News & Politics

Your Turn, Bob

On the eve of Bob McDonnell’s inauguration, what Tim Kaine might say to the governor-elect about the potholes and hazards of being a rising political star

Dear Bob,

I hope you have nice weather for your inauguration. It rained on mine. Hard.

Standing in the cold for two hours without an overcoat didn’t dampen the warm glow of my election victory. I won by doing what even Mr. Popular, Mark Warner, couldn’t do—turn the Washington exurbs from red to blue. Mark never much liked me, so the strong returns in Loudoun and Prince William were a satisfying thumb-of-the-nose to him.

I’m flattered that you copied my campaign strategy to reclaim those soccer moms and dads. You promised Purcellville and Occoquan help on jobs. You sold yourself as Mr. Home Depot—a fix for everything at low, low costs!—and hammered the same kitchen-table themes that I did. Now you’re a symbol of hope for your party, a man with a bright future.

My future looks pretty bleak. I’ll leave office with approval ratings that rival the lows posted by Jim Gilmore. That smart-aleck blogger at Not Larry Sabato says I’m the Democratic version of Gilmore—a star Virginia governor who took the job as national party chief late in his term, won the wrath of locals, and then vanished into political oblivion.

You should know that using the Virginia governorship as a springboard to national power isn’t easy. Virginia may be known as “the mother of Presidents,” but the state’s last governor to sit in the White House was John Tyler—165 years ago. And he got the job only because he was Veep when William Henry Harrison died (from pneumonia that followed his cold, wet Inauguration Day when he refused an overcoat. Imagine that!).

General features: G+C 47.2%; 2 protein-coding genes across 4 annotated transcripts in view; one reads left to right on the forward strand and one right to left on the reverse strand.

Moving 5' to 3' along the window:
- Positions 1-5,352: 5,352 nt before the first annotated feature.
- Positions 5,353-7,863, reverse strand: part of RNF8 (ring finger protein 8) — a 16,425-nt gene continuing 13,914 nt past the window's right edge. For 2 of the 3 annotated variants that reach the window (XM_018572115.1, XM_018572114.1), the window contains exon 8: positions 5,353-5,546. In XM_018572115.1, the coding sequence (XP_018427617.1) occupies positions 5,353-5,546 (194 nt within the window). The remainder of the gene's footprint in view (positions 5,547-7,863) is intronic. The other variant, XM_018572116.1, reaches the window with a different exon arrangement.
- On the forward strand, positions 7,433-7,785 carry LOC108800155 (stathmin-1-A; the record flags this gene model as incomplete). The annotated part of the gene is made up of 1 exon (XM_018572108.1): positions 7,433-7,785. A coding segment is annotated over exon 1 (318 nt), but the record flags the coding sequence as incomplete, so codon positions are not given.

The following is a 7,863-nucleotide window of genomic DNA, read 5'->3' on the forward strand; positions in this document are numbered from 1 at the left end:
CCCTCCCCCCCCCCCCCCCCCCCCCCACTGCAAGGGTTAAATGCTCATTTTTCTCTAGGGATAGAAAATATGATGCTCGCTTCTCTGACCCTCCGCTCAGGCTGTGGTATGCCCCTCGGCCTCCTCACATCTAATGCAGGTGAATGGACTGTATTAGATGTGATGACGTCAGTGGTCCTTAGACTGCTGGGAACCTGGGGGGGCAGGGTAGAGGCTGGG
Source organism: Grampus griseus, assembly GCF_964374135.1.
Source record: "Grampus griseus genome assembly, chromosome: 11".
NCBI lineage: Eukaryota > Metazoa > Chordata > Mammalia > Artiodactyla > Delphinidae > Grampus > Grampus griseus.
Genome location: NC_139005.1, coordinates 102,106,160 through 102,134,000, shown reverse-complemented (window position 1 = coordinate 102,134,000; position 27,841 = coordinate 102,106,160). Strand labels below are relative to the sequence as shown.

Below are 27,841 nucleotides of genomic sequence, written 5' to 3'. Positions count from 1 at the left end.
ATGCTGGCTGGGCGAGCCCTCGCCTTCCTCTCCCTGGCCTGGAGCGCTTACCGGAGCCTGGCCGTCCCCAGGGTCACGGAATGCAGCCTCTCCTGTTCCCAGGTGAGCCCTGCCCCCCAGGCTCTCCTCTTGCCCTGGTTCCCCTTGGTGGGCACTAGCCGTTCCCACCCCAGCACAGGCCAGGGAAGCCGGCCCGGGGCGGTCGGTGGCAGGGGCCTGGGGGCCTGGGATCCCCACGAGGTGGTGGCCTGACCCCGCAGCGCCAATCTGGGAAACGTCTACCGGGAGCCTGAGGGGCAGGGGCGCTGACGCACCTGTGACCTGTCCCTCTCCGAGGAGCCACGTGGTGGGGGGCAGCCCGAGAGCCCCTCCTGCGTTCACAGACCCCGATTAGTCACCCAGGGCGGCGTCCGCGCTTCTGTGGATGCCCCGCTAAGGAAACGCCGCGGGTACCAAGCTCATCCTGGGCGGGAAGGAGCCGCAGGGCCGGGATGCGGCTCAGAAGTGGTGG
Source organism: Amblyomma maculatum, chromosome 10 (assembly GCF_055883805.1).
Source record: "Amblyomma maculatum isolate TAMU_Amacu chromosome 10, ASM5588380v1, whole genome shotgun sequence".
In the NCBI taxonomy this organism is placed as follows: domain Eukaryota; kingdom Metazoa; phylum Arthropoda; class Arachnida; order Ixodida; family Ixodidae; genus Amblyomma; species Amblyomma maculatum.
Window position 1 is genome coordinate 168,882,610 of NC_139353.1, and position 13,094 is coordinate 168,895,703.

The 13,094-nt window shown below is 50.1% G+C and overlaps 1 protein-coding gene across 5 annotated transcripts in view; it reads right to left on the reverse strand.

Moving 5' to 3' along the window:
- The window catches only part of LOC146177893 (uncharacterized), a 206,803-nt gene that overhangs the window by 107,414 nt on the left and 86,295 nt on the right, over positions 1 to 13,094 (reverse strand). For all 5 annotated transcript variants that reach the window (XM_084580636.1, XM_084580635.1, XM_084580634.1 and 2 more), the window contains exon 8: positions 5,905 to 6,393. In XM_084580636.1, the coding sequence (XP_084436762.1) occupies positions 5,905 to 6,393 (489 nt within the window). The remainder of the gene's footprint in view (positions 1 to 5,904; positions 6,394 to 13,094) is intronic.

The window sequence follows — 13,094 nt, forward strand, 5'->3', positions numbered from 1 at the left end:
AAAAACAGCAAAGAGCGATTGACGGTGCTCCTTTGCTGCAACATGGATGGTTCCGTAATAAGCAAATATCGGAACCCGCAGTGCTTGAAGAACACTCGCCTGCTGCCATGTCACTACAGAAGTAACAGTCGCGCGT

Virginia is a tough place for a governor to make change happen. So tough that the income-tax rate structure dates to 1948, for goodness’ sake! You’ve got only four years in office, and the legislature controls key levers of power. Academics say the office of Virginia governor is among the weakest in the country.

Because we’re a state with a biennial budget, your job at first will be doing patchwork on my last spending plan. I’ve plucked the low-hanging fruit in terms of cuts, so you’ll have to slash deep and wide to deal with the billion-dollar shortfalls ahead. By the time the legislature passes a budget that you put together, your term will be more than half over.

Like me, and like Mark before me, you promised to fix Northern Virginia’s transportation nightmare. Good luck. Mark’s still got the bruises from 2002, when voters in Northern Virginia (his home base!) rejected his proposed sales-tax hike to pay for roads. And I got rolled by the downstaters on my plan, losing one vote in the Senate 0–98.

Your transportation plan was more detailed than Creigh Deeds’s, but I’d call it “faith-based”—you’re putting a lot of faith in the idea that the economy will return overnight to warp speed. Still, I noticed you declined a “no new taxes” pledge in the campaign, which suggests you studied Mark’s term. Faced with a crisis, Mark pushed through a bipartisan tax increase. That broke his campaign promise not to raise taxes, but when the state roared back to health, no one cared.

Imagine if you did the same. By the 2012 GOP convention, you’ll have slashed spending in big ways that will impress conservatives. At the same time, you’ll have put together a major plan to solve a transportation mess that’s befuddled everyone for a quarter century. Whoever the Republicans put forward against Barack would be crazy not to give you, the “can do” governor, the number-two slot on the ticket. And when the call comes, let me know. I can tell you what not to say.

Bottom line: You’ve got a chance to leave office primed for the big time. Don’t blow it. And even if you ignore my political advice, remember this: If it’s cold on Inauguration Day, wear a coat.



This article first appeared in the January 2010 issue of The Washingtonian. For more articles from that issue, click here